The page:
Trade Between Tamizhagam and Rome
Trade had flourished between the Tamil country and Rome even when Rome was a republic. Roman coins and artefacts of the period have been excavated at Arikamedu, near Pondicherry, which is said to have been an Indo-Roman trading station. Before the first century of the Common Era, Roman ships did not venture past the western coast of India around Cape Comorin. So the ports on the west coast were the main ports involved in trade with Rome. From the west coast, the Roman traders travelled overland through the Palghat pass to production centres further east. Kodumanal and Padiyur in Erode and Vaniyampadi near Salem had mines producing beryl, which was a gemstone in high demand in Rome. In addition, Chennimalai near Erode produced iron and steel (remnants of furnaces and slag have been found here), which was also exported to Rome. This is the reason why the finds of Roman coins of the earlier period are concentrated in Coimbatore, Erode, Salem and Karur districts.
By the end of the first century CE, however, Roman ships had begun to sail to ports on the Coromandel (east) coast of Tamil Nadu, and many of these ports are mentioned in the Periplus. On the west coast, the main ports were Naura (Cannanore) and Tyndys/Tondi (Ponnani), which were said to be on the northern border of the Tamil country of the Cheras. Musiri or Muziris was an important port located further south. Traditionally identified as Kodungallur, the recently undertaken Muziris excavation locates the port at Pattanam, a few kilometers away. Muziris was probably the busiest port on the coast. A recently discovered trade agreement written on papyrus between a merchant of Muziris and a merchant of Alexandria indicates the large consignments of cargo carried even by individual merchants. According to Sangam poetry, Musiri was the centre of two circuits of trade. Boats came in from the interior carrying rice and took back fish, which indicates a kind of barter trade in the primary consumption goods. At the same time, sacks of pepper were brought to the market and were exchanged for gold, which came in the ships, which in turn, was transported on barges to the shore.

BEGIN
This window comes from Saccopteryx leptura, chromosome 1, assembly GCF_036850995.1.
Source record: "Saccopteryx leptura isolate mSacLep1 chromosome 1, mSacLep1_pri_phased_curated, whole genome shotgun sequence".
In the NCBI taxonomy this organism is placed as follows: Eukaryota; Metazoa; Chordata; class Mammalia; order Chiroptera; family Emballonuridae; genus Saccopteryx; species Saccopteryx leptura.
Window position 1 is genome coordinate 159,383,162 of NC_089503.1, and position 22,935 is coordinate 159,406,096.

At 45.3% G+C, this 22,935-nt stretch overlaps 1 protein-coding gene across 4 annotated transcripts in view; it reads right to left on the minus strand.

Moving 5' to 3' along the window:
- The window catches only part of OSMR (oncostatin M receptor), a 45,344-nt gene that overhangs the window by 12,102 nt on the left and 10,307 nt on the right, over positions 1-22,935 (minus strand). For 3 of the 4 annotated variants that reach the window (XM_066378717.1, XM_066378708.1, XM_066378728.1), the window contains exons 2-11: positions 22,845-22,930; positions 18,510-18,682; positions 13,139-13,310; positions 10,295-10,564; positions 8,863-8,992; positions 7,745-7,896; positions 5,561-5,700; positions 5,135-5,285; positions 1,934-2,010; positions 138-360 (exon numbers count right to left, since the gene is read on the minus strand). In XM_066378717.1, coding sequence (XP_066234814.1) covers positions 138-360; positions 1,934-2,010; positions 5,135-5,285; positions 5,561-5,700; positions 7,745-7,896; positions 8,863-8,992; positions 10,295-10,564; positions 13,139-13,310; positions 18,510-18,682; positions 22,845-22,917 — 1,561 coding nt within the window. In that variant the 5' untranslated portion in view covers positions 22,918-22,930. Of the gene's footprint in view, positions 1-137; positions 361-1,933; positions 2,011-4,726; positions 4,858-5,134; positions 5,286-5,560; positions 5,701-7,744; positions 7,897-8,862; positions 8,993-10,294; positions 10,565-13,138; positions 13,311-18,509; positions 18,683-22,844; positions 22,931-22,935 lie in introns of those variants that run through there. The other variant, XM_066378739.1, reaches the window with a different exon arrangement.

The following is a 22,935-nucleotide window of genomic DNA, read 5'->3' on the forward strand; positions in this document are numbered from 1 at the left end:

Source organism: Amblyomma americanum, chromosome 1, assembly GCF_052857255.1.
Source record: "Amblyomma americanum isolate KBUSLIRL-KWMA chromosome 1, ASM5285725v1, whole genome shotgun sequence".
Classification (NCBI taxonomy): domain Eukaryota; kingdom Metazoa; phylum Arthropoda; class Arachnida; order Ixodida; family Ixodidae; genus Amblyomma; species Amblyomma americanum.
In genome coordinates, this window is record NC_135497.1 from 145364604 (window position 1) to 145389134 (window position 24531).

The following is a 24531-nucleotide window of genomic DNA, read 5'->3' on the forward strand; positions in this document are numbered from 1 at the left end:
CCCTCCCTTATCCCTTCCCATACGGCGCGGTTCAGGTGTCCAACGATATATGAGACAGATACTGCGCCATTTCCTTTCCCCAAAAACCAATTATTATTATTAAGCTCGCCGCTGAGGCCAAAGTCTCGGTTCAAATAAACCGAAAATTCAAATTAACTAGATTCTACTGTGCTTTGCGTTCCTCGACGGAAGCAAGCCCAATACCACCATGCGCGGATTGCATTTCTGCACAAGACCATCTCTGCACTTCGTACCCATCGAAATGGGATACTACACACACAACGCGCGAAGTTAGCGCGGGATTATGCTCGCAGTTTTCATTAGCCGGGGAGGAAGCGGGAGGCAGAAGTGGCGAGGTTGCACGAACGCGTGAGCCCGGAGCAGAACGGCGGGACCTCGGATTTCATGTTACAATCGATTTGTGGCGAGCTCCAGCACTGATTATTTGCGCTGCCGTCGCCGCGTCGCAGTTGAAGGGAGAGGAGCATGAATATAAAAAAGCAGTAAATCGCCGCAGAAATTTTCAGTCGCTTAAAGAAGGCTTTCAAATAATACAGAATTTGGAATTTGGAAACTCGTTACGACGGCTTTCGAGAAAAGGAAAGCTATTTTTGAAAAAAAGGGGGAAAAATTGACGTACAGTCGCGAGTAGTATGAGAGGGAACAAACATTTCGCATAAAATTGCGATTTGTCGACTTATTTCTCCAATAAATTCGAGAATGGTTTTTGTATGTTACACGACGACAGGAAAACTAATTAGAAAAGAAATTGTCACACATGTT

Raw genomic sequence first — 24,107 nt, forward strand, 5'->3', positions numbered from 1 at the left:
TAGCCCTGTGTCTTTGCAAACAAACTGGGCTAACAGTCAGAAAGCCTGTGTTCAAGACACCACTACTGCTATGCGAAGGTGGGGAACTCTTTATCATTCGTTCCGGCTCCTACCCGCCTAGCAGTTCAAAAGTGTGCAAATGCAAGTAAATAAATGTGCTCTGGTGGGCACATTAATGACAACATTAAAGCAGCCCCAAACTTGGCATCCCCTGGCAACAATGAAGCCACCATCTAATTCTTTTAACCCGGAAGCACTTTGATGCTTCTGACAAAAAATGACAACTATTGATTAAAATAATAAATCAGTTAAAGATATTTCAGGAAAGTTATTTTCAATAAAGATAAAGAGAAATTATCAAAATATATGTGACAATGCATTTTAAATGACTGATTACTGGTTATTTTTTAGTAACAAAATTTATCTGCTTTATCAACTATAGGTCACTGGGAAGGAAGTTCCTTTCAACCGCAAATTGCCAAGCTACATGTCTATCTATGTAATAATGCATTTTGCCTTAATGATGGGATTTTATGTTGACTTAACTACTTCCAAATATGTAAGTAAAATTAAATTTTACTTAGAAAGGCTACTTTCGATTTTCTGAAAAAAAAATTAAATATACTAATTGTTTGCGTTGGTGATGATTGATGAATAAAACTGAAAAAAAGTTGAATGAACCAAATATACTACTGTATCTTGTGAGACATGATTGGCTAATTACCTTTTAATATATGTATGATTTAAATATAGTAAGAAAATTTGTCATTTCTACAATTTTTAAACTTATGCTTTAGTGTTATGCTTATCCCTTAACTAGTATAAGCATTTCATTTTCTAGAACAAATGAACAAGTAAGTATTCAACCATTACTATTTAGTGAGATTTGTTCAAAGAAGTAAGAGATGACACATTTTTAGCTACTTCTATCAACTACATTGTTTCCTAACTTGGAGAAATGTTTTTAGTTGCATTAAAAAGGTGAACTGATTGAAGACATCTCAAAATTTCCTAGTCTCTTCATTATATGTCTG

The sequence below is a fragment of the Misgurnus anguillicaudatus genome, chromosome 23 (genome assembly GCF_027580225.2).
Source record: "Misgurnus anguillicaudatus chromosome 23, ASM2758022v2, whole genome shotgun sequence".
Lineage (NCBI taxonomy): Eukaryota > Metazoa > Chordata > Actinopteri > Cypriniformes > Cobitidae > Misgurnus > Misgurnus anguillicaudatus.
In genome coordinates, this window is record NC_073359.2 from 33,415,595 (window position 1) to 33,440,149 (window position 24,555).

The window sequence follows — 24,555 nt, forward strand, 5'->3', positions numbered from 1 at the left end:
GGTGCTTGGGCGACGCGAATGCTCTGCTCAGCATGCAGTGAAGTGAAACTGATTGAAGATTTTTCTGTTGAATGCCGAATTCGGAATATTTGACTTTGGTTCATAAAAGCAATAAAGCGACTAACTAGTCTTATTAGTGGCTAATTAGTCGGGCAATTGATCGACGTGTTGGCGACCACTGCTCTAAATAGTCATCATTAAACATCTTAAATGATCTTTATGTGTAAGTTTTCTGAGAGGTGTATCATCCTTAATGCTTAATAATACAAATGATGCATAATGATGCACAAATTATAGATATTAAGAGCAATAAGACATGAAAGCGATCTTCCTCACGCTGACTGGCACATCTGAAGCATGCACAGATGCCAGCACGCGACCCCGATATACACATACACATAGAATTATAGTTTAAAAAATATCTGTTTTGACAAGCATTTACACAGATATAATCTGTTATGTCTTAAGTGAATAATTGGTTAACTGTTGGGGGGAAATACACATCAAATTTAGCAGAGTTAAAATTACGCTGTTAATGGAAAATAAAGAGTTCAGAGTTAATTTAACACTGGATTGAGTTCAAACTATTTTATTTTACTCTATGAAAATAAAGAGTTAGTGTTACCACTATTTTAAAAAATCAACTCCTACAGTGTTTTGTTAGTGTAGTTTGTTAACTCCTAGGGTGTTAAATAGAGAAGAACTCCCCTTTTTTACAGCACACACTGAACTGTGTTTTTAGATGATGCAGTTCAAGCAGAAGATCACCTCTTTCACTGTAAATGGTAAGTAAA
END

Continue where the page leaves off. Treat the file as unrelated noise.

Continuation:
The ships sailing from India to Rome carried pepper, a large quantity of pearls, ivory, silk cloth, spikenard (a fragrant oil from the Gangetic region which was much in demand for personal use among wealthy Romans) malabathrum, the leaf of the cinnamon tree, again used as an aromatic, sapphire, beryl, diamonds and tortoiseshell. As Roman ships began to trade with the Coromandel coast, the fine cotton textiles of the region were also exported. From Rome, the main imports were coin, topaz, antimony, coral, crude glass, copper, tin and lead and wine. Clearly, the value of the exports from the Tamil region was much higher than the value of imports from Rome, and the volume of trade peaked in the second half of the first century CE, during the reign of Emperor Tiberius. The growing trade imbalance, which had to be met through exports of coins or silver, became a source of concern. There was a complaint that each year the trade to India caused a drain of 55 million sesterces to Rome. Ultimately Emperor Vespasian passed laws to curb the luxury consumption of the wealthier classes in Rome, and imports from Indiasubsequently comprised only cotton textiles and pepper, which were relatively low-value commodities.
A further change in the trading pattern evolved because of the increased vulnerability of the traditional overland silk route. Silk cloth and yarn from China were carried by sea to the Coromandel ports, from where they were transshipped to Rome. Information about the trade relations of the Tamil region with the south-east and further east is very scanty. However, tortoiseshell (an important export to Rome) was sourced from islands near Malaya in the Indian Ocean, while silk came from China. There was also constant interaction with Java and Sri Lanka, which are mentioned in Tamil literature almost as extensions of Tamil Nadu, and Buddhism was probably the connecting link, which brought these countries together.